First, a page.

Large Language Model Syndromes

James Bach and I have developed a prelimary set of guideword heuristics for “syndromes” of undesirable behaviour in large language models — consistent patterns of problems that we have observed and can now watch for systematically.

IncuriosityAvoids asking questions; does not seek clarification.
PlacationImmediately changes answer whenever any concern is shown about that answer.
HallucinationInvents facts; makes reckless assumptions.
ArroganceConfident assertion of an untrue statement; especially in the face of user skepticism.
IncorrectnessProvides answers that are demonstrably wrong in some way (e.g. counter to known facts, math errors, using obsolete training data)
CapriciousnessCannot reliably give a consistent answer to a similar question in similar circumstances.
ForgetfulnessAppears not to remember its earlier output. Rarely refers to its earlier output. Limited to data within token window.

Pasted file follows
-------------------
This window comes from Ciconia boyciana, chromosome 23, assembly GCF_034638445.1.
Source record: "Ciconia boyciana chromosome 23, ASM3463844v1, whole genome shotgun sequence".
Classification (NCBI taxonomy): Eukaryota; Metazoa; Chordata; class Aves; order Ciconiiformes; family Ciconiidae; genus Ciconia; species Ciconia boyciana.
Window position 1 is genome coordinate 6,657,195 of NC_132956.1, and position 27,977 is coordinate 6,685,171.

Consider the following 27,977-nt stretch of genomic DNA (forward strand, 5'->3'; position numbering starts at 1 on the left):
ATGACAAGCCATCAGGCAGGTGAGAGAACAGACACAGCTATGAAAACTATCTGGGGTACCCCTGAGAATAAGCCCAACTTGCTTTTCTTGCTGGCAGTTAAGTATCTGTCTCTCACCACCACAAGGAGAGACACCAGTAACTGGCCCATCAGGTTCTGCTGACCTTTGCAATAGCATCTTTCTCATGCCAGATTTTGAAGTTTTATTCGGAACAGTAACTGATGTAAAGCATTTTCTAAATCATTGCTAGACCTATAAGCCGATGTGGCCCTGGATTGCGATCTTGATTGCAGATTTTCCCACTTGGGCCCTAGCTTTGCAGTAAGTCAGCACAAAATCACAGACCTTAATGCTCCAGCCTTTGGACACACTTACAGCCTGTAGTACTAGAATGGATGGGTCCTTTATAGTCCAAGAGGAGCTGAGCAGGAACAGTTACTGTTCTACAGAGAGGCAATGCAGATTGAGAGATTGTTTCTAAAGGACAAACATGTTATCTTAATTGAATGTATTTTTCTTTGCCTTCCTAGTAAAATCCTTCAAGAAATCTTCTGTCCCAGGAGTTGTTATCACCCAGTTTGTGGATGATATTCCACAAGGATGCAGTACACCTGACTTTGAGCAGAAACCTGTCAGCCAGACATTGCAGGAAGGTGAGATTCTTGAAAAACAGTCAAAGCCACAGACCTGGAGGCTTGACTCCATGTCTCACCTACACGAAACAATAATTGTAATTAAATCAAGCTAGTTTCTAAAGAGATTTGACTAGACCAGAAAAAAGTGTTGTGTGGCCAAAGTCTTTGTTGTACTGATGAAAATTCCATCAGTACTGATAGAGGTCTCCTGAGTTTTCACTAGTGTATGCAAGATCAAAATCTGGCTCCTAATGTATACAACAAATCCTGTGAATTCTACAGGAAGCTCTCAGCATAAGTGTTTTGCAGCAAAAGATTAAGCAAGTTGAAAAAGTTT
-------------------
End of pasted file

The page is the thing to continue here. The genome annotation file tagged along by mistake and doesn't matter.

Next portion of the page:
RedundancyNeedlessly repeats the same information within the same response or across responses in the same conversation.
IncongruenceDoes not apply its own stated processes and advice to its own actual process. For instance, it may declare that it made a mistake, state a different process for fixing the problem, then fail to perform that process and make the same mistake again or commit a new mistake.
Negligence/LazinessGives answers that have important omissions; fails to warn about nuances and critical ambiguities.
OpacityGives little guidance about the reasoning behind its answers; unable to elaborate when challenged.
UnteachabilityCannot be improved through discussion or debate.
Non-responsivenessProvides answers that may not answer the question posed in the prompt.
BlindnessCannot reason about diagrams and pictures, nor even accept them as input.
VacuousnessProvides text that communicates no useful information.